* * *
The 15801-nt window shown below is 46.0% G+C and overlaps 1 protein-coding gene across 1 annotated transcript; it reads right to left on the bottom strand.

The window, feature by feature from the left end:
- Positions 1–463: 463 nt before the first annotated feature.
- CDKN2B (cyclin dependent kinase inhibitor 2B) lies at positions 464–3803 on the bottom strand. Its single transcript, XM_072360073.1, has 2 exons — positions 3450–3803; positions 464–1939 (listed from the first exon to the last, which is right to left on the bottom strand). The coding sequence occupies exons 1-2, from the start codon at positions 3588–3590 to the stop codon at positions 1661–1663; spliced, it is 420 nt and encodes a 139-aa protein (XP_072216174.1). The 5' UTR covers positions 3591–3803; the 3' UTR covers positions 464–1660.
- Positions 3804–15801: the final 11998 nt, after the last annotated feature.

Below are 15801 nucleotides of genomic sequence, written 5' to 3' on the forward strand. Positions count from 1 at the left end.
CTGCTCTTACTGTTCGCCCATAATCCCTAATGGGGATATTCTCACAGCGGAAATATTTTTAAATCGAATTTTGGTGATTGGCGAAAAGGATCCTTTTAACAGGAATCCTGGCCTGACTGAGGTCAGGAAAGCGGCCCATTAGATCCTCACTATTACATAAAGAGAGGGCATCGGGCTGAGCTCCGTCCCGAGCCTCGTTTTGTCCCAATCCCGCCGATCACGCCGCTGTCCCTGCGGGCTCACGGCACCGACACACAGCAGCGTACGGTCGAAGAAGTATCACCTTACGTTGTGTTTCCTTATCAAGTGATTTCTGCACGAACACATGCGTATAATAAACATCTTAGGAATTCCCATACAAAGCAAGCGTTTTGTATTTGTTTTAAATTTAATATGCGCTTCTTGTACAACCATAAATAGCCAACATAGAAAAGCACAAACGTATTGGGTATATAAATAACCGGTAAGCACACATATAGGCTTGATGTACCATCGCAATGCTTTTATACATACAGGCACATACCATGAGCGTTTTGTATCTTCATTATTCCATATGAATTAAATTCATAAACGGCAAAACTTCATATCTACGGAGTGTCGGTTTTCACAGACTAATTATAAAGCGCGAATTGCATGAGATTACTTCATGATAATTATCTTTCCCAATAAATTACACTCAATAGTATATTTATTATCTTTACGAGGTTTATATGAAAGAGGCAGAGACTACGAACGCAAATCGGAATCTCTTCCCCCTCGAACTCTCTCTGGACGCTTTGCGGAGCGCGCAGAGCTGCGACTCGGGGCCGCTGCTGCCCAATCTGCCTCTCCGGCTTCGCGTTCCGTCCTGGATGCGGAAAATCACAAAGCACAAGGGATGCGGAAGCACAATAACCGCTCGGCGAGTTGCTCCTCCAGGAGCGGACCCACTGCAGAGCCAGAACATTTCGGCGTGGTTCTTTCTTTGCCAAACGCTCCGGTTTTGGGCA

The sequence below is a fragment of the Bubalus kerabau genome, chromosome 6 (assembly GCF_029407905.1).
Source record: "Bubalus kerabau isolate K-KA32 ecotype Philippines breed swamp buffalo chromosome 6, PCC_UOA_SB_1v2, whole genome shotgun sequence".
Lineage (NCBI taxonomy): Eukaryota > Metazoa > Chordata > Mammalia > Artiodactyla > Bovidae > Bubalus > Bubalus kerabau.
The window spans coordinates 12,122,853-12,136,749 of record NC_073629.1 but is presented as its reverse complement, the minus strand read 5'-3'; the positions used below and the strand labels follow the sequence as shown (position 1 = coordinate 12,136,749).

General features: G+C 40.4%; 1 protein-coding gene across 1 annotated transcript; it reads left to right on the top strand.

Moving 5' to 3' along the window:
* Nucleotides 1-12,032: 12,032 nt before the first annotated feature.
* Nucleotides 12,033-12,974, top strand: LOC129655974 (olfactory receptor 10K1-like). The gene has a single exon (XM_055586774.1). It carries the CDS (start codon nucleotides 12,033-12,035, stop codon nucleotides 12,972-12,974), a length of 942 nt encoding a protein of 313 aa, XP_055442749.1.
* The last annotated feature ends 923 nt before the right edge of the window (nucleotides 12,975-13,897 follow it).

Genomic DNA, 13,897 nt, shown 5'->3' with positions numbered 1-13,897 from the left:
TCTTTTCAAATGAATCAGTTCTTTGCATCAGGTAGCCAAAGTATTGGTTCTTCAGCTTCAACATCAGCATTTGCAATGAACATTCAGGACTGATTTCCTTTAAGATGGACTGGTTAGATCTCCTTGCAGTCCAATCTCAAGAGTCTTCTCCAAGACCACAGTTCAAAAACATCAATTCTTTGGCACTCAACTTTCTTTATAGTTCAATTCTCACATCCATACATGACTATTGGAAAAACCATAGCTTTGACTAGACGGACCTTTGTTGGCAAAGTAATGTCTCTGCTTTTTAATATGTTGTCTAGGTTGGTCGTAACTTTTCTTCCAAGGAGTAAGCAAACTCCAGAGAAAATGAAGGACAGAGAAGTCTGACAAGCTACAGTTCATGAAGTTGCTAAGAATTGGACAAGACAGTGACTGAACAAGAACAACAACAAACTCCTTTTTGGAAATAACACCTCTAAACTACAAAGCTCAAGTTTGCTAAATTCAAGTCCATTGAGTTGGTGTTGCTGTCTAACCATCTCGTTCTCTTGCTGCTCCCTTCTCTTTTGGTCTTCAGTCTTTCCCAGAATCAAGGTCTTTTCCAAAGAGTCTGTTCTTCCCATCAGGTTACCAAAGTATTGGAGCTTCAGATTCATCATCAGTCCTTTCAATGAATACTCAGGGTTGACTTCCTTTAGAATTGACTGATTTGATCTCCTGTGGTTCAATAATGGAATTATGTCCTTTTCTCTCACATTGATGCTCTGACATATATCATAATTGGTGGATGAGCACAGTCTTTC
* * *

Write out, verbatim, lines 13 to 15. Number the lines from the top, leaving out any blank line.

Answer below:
Moving 5' to 3' along the window:
* Nucleotides 1-12,032: 12,032 nt before the first annotated feature.
* Nucleotides 12,033-12,974, top strand: LOC129655974 (olfactory receptor 10K1-like). The gene has a single exon (XM_055586774.1). It carries the CDS (start codon nucleotides 12,033-12,035, stop codon nucleotides 12,972-12,974), a length of 942 nt encoding a protein of 313 aa, XP_055442749.1.